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Led Zeppelin's "Stairway To Heaven" May Be Lifted From Another Song, Judge Rules

Members of the band are scheduled to face a trial in May over a 2014 lawsuit that alleged portions of one of the most recognized songs in rock history were ripped off from "Taurus" by the band Spirit.

Posted on April 12, 2016, at 11:52 a.m. ET

Evan Agostini / AP

Led Zeppelin guitarist Jimmy Page, left, and singer Robert Plant.

A four-chord progression in Led Zeppelin's legendary song "Stairway to Heaven" may have been ripped off from another band, a federal judge ruled Friday, saying a jury will have to decide the copyright infringement case.

Led Zeppelin guitarist Jimmy Page and singer Robert Plant are now scheduled for trial over the 2014 lawsuit, according to court documents.

The lawsuit, filed in 2014, claimed that Page and Plant lifted "significant portions" of "Stairway to Heaven" from "Taurus" — a 1967 instrumental by the rock band Spirit.

U.S. District Judge Gary Klausner on Friday ruled that there were enough similarities between the two songs to warrant a jury trial, which he scheduled for May 10.

The lawsuit was filed by Michael Skidmore, a trustee for the late Randy Wolfe (aka Randy California), who founded Spirit.

The defendants argued that "Taurus" was a work for hire and that the "descending chromatic bass line is a centuries-old, common musical element not entitled to protection."

However, while the judge acknowledged the four-chord progression was common in the music industry, he ruled that the "similarities here transcend this core structure." He said he found "substantial similarity" between the two songs.

The lawsuit states that Page "allegedly wrote the most famous rock song of all time" — "Stairway to Heaven" — after Led Zeppelin opened for Spirit in 1968, and Page was familiar with "Taurus," an instrumental song on Spirit's album.

"It is no coincidence that the iconic notes to 'Stairway to Heaven,' that have enthralled generations of fans, sound almost exactly the same as California's ethereal yet classical guitar composition in 'Taurus,'" the complaint states.

The complaint references a 1996 interview with Wolfe, who addressed the similarities between his song and "Stairway," saying, "Well, if you listen to the two songs, you can make your own judgment. It's an exact… I'd say it was a rip‐off. And the guys made millions of bucks on it and never said, 'Thank you,' never said, 'Can we pay you some money for it?' It's kind of a sore point with me. Maybe some day their conscience will make them do something about it."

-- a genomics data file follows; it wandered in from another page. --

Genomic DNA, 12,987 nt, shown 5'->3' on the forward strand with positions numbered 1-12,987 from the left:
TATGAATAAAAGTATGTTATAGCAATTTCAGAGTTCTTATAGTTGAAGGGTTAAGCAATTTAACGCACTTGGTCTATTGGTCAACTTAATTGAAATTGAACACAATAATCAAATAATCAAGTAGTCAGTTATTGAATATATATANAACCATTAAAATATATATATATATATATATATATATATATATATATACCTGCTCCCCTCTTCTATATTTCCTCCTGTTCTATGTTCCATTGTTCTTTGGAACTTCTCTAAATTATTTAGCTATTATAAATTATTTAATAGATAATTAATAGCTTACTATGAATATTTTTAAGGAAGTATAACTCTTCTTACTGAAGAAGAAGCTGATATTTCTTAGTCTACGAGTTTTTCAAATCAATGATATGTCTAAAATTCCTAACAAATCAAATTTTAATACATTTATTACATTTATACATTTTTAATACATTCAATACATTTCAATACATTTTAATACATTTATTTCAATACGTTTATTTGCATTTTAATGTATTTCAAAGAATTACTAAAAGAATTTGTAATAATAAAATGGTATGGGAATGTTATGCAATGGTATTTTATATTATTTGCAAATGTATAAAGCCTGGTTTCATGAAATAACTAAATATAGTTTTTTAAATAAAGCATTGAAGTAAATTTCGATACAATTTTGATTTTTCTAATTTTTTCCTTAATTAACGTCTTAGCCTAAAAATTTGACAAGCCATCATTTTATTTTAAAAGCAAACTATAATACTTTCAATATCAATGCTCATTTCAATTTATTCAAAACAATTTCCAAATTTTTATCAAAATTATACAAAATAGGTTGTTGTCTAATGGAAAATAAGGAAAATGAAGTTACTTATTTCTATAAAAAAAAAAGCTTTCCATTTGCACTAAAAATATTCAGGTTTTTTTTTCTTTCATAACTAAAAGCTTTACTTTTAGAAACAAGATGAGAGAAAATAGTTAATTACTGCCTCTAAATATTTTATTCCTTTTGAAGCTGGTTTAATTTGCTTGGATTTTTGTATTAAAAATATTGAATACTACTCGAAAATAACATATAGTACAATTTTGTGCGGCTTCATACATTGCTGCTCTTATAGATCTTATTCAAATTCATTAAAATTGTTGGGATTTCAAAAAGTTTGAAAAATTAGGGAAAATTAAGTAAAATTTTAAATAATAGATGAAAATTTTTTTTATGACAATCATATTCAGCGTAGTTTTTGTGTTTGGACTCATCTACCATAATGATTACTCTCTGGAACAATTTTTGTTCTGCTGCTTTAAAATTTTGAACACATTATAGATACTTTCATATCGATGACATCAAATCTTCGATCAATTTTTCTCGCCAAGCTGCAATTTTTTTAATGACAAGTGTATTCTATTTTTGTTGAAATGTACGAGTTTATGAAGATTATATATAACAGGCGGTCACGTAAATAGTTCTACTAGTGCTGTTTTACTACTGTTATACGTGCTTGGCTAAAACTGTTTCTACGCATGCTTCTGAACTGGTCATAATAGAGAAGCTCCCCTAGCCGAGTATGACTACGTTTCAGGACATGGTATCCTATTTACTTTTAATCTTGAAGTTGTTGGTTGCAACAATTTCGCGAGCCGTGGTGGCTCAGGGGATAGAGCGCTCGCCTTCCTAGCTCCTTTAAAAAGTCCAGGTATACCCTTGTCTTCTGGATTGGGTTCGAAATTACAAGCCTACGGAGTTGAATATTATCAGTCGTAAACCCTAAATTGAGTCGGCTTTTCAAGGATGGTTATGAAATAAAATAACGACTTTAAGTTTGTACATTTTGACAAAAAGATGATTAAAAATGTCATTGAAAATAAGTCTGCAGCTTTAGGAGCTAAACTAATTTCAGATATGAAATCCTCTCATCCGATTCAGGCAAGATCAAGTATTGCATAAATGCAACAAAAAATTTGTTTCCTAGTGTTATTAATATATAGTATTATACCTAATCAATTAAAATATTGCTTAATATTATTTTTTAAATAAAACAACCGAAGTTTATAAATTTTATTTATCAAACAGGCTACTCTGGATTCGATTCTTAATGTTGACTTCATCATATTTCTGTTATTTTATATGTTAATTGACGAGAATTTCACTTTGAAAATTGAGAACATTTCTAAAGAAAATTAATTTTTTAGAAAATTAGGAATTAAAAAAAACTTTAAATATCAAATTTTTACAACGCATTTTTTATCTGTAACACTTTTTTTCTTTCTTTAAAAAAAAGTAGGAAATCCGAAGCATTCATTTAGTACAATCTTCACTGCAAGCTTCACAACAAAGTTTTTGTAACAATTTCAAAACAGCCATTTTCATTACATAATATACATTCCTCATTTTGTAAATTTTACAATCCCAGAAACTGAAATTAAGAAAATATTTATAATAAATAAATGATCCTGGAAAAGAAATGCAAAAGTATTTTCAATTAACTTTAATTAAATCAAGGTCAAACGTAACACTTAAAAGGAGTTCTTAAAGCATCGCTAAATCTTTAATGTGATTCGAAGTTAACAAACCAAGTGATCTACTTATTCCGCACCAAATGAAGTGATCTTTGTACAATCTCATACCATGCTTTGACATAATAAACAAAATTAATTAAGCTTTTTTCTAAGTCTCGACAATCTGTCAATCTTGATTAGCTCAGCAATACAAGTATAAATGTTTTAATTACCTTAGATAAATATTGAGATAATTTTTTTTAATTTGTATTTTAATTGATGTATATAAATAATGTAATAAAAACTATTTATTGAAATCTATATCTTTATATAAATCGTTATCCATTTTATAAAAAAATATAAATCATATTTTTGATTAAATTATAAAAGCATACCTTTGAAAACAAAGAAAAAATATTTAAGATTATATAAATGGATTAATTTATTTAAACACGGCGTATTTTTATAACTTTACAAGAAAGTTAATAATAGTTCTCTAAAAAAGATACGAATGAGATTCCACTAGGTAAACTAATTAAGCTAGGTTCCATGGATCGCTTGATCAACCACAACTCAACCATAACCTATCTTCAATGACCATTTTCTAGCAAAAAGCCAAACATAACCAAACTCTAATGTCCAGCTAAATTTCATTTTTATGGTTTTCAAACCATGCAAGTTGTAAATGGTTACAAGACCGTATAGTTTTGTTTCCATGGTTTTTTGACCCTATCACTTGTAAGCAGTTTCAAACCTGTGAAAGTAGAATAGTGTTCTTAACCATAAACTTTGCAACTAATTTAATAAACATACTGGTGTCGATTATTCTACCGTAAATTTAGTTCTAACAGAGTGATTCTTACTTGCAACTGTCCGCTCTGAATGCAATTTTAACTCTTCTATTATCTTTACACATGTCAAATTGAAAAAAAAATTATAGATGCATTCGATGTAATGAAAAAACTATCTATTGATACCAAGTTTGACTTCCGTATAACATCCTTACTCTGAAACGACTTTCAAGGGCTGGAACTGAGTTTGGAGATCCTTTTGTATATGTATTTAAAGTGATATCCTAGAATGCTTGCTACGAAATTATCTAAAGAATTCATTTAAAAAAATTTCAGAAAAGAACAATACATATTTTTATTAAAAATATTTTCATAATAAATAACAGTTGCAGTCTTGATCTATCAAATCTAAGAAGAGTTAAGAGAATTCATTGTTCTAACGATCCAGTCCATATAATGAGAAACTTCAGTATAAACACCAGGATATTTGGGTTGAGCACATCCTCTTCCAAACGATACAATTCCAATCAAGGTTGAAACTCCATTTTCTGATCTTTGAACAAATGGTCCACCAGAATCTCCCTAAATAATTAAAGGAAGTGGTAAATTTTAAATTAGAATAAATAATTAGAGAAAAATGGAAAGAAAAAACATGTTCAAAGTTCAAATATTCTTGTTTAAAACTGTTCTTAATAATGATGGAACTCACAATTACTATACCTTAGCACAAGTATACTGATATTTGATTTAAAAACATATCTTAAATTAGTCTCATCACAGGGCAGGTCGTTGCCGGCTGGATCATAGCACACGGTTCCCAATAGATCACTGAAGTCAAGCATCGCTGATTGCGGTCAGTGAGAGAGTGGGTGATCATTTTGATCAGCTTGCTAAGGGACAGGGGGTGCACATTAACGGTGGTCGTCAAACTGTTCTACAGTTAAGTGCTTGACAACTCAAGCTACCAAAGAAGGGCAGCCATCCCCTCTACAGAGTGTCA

The lawsuit seeks compensatory and other damages, including statutory damages of $150,000 per infringement as well as punitive damages for the defendants' "outrageous and duplicitous conduct."

The defendants argued that Wolfe had waived his right to the musical composition of "Taurus" when in a 1992 interview he said Led Zeppelin's members "used to come up and sit in the front row of all [Spirit's] shows and became friends, and if they wanted to use ['Taurus'], that's fine." He also said, "I'll let [Led Zeppelin] have the beginning of 'Taurus' for their song without a lawsuit."

Describing it as a "David vs. Goliath case," a lawyer for the plaintiffs said they were "very excited" about the judge's decision. "This whole case is about giving credit where credit is due," Francis Malofiy told BuzzFeed News Tuesday.

Malofiy said that the two parties had a "standard settlement conference" but did not elaborate on whether a settlement was expected. "The cards are now in our hands," he said, adding that the decision was a "game changer" as most infringement cases were dismissed at the judgment stage.

"Unless you're tone-deaf, it's undeniable that the songs are similar," Malofiy said, adding that Led Zeppelin fans were supportive of the case because of the band's "unique history of failing to credit authors of the work they have taken."

Judge for yourself.

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A BuzzFeed News investigation, in partnership with the International Consortium of Investigative Journalists, based on thousands of documents the government didn't want you to see.